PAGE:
The GeoDatabaseHelper class implements two interfaces, IGeoDatabaseBridge and IGeoDatabaseBridge2, which implement methods that can’t be used in a straightforward way through Interop. Three of the more common methods are IFeatureClass.GetFeatures, ISelectionSet.AddList, and ISelectionSet.RemoveList. The workarounds are IGeoDatabaseBridge.GetFeatures, IGeoDatabaseBridge2.AddList, and IGeoDatabaseBridge2.RemoveList, respectively.
GEN interfaces are identical to the interfaces with methods that use conformant arrays, but with the array type defined as SAFEARRAY instead of conformant arrays; they are implemented by the same classes. There are four GEN interfaces defined in the esriGeodatabase library: INetTopologyEditGEN, IForwardStarGEN, IUtilityNetworkGEN, and IEnumNetEIDBuilderGEN.
There are many options to the GIS user when deciding what data store to use to store geographic data. At ArcGIS 9.2 we introduced a new type of geodatabase, the File Geodatabase. While all types of geodatabases have their strengths and weaknesses, we thought it would be useful to highlight some of the strengths of using this new type of geodatabase.
The database size is only limited by the available disk space. By default, individual tables and feature classes can be up to 1 TB. With the use of configuration keywords this can be expanded to 256 TB.
Works on many different operating systems including Windows and UNIX (Solaris and Linux)
Provides excellent performance and scalability. For example, to support individual datasets containing well over 300 million features and datasets that can scale beyond 500 GB per file with very fast performance. The file geodatabase out performs shapefiles for operations involving attributes, and scales the data size limits way beyond shapefile limits. Through the use of an efficient data structure that is optimized for performance and storage, File Geodatabases use about one third of the feature geometry storage required by shapefiles and Personal Geodatabases.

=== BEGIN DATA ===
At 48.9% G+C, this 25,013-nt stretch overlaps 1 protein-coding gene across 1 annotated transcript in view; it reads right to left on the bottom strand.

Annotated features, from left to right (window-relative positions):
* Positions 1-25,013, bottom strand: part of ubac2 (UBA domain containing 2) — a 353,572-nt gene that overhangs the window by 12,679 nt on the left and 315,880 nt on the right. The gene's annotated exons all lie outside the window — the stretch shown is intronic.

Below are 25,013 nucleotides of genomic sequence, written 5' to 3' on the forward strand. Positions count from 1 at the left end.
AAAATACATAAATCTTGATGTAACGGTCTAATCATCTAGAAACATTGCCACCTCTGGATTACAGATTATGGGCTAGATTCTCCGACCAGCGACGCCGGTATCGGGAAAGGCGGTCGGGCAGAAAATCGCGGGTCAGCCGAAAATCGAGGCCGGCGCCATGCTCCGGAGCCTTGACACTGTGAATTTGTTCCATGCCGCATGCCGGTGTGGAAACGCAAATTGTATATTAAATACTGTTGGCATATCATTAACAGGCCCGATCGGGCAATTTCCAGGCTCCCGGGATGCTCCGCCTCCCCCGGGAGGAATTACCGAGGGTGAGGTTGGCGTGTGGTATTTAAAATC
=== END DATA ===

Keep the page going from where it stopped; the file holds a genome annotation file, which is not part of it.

The File Geodatabase uses an edit model similar to shapefiles, supporting one editor and multiple readers. Each standalone feature class, table and feature dataset can be edited by different editors simultaneously but can only have one editor performing edits on them at any given time. This means that User A can edit the Roads Feature Class at the same time as User B edits the Parcels Feature Class.
File Geodatabases also allow users to compress feature classes and tables to a read-only format to reduce storage requirements even further. This reduces the Geodatabase’s overall foot-print on disk without reducing the performance.
The following post was written by Simon Woo, a product engineer on the geodatabase team specializing in Raster support in the geodatabase.
Previous versions of ArcGIS have provided various mosaicking workflows. We’ve tried to make the mosaicking experience better in each version, but have had varying feedback on performance, especially when outputting to a file format.
Prior to ArcGIS 9.3, the workflow to create a mosaic was to create a raster dataset and then use the Workspace to Raster Dataset tool to populate the new dataset.
In ArcGIS 9.3, we have provided a new workflow to make your mosaicking experience faster.
The new workflow is to: